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152 - Defiance, Disaster, and Death

by Stephen Davey Scripture Reference: 1 Kings 22; 2 Chronicles 18; 19:1–3; 20:31–37

You are a wise person, and especially a wise leader, if you are willing to hear a word of criticism or a different viewpoint or even a challenge to rethink something. Surrounding yourself only with people who agree with you is a setup for disaster. And there’s no better example of this than King Ahab.

Here in 1 Kings 22, the old hostilities between Israel and Syria ignite again. Verse 1 says, “For three years Syria and Israel continued without war.” Apparently, though, the Syrians have not returned the city of Ramoth-gilead to Israel as King Ben-hadad had promised Ahab. Ahab wants to make Ramoth-gilead an important city east of the Jordan River, and that means taking it back from the Syrians.

Now if you can follow this bouncing ball, Ben-hadad had been an ally of King Asa, father of Jehoshaphat, the current king of Judah. But things are changing, according to 2 Chronicles 18:1, where we’re told that “Jehoshaphat . . . made a marriage alliance with Ahab.” Ahab’s daughter marries Jehoshaphat’s son (2 Chronicles 21:6; 22:2). And there’s nothing quite like a family alliance.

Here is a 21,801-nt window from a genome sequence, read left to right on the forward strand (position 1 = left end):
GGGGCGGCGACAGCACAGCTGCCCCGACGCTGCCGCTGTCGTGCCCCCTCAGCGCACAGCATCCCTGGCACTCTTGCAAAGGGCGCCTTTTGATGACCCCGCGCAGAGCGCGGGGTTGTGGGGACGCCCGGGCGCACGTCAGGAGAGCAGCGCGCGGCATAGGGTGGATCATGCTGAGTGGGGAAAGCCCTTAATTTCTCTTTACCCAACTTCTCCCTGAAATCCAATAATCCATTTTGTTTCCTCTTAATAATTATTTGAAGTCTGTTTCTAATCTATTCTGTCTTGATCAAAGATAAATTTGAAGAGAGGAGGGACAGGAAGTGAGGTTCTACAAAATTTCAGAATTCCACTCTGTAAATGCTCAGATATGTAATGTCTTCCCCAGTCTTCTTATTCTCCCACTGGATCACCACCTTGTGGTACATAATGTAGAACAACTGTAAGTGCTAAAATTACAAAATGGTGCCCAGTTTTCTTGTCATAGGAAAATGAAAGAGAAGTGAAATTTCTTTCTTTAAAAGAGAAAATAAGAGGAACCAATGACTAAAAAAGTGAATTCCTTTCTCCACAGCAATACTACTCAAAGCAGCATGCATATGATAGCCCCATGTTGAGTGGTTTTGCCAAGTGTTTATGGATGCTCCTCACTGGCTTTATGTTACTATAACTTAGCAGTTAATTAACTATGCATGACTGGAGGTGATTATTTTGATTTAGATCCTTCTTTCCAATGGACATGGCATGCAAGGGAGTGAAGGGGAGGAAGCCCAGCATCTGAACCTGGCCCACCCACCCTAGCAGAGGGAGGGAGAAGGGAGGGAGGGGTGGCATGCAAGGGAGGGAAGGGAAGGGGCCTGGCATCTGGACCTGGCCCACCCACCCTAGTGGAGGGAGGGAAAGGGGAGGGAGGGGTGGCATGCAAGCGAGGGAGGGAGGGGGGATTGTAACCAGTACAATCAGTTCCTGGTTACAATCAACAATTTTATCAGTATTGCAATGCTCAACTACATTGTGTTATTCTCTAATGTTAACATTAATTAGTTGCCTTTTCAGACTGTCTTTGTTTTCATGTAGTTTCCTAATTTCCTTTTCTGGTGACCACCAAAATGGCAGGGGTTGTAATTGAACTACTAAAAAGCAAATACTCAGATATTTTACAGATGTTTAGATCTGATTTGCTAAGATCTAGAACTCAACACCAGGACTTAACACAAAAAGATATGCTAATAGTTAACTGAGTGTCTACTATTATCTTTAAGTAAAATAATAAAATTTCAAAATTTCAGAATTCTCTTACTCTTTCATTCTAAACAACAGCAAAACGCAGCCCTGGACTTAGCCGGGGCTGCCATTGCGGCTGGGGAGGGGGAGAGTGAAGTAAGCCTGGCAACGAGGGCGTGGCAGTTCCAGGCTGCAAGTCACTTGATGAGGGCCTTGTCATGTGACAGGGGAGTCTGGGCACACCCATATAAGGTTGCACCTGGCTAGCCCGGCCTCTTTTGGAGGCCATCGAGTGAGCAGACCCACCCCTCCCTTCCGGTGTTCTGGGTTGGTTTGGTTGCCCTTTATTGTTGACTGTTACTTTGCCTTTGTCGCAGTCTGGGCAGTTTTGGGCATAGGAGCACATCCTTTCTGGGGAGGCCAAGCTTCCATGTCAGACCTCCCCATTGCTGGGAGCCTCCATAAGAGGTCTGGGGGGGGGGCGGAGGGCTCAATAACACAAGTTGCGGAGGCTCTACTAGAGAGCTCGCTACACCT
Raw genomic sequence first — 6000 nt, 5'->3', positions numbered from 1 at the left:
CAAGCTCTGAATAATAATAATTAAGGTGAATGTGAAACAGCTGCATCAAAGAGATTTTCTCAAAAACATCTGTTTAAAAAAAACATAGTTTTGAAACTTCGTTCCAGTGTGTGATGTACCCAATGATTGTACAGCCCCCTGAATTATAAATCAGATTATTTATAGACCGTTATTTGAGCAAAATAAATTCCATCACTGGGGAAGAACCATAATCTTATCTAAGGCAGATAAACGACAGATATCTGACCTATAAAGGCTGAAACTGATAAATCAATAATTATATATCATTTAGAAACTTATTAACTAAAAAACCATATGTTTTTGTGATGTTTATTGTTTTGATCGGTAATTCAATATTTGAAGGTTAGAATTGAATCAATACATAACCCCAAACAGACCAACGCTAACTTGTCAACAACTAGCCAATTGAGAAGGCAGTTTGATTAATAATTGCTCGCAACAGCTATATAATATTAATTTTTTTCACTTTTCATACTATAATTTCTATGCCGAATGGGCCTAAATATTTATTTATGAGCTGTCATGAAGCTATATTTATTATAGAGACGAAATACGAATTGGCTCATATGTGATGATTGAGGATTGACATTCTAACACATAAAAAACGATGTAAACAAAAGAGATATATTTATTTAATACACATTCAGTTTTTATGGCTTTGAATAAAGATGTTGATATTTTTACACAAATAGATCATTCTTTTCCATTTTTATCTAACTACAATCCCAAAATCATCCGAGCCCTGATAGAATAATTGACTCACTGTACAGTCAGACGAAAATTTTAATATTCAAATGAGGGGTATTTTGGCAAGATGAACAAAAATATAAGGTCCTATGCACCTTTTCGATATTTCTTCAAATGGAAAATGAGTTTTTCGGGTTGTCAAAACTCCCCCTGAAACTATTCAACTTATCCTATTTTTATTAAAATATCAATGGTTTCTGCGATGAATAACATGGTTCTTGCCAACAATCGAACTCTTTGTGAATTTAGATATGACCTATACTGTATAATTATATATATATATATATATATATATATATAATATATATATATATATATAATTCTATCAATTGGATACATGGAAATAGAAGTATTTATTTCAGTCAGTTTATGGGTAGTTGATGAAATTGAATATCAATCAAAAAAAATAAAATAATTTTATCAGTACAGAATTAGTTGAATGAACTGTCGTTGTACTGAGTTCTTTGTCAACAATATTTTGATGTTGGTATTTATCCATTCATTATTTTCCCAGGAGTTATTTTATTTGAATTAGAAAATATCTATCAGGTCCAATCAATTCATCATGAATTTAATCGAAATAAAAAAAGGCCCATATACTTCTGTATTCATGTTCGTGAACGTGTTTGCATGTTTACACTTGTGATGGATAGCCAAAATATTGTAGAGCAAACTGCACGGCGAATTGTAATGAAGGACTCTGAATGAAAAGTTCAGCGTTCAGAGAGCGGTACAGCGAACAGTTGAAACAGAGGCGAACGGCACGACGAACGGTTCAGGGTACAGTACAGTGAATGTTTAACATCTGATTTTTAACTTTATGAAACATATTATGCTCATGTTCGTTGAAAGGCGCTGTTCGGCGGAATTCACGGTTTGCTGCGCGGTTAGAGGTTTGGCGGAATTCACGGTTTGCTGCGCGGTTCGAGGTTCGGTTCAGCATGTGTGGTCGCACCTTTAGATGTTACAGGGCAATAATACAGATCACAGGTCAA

Back in 1 Kings 22:43, Jehoshaphat is described as a godly king who walked in the ways of his father, Asa. But this marriage alliance with Ahab, was unwise and, ultimately, it’s going to bring harm to his kingdom.

But now Ahab has the help of Jehoshaphat, and he’s ready to launch an attack on Ramoth-gilead to win it back from Ben-hadad, the king of Syria. But before they march into battle, Jehoshaphat wisely says to Ahab, “Inquire first for the word of the Lord” (verse 5). In other words, “Let’s ask God if we should go to battle against Ben-hadad.”

Well, Ahab was not planning on asking God anything, but we’re told here in verse 6:

The king . . . gathered the prophets together, about four hundred men, and said to them, “Shall I go to battle against Ramoth-gilead, or shall I refrain?” And they said, “Go up, for the Lord will give it into the hand of the king.”

These prophets are on the king’s payroll, and they tell Ahab what he wants to hear. But Jehoshaphat is suspicious about these 400 men, so he asks Ahab if there is any other prophet in the land.

Ahab’s answer in verse 8 is almost comical: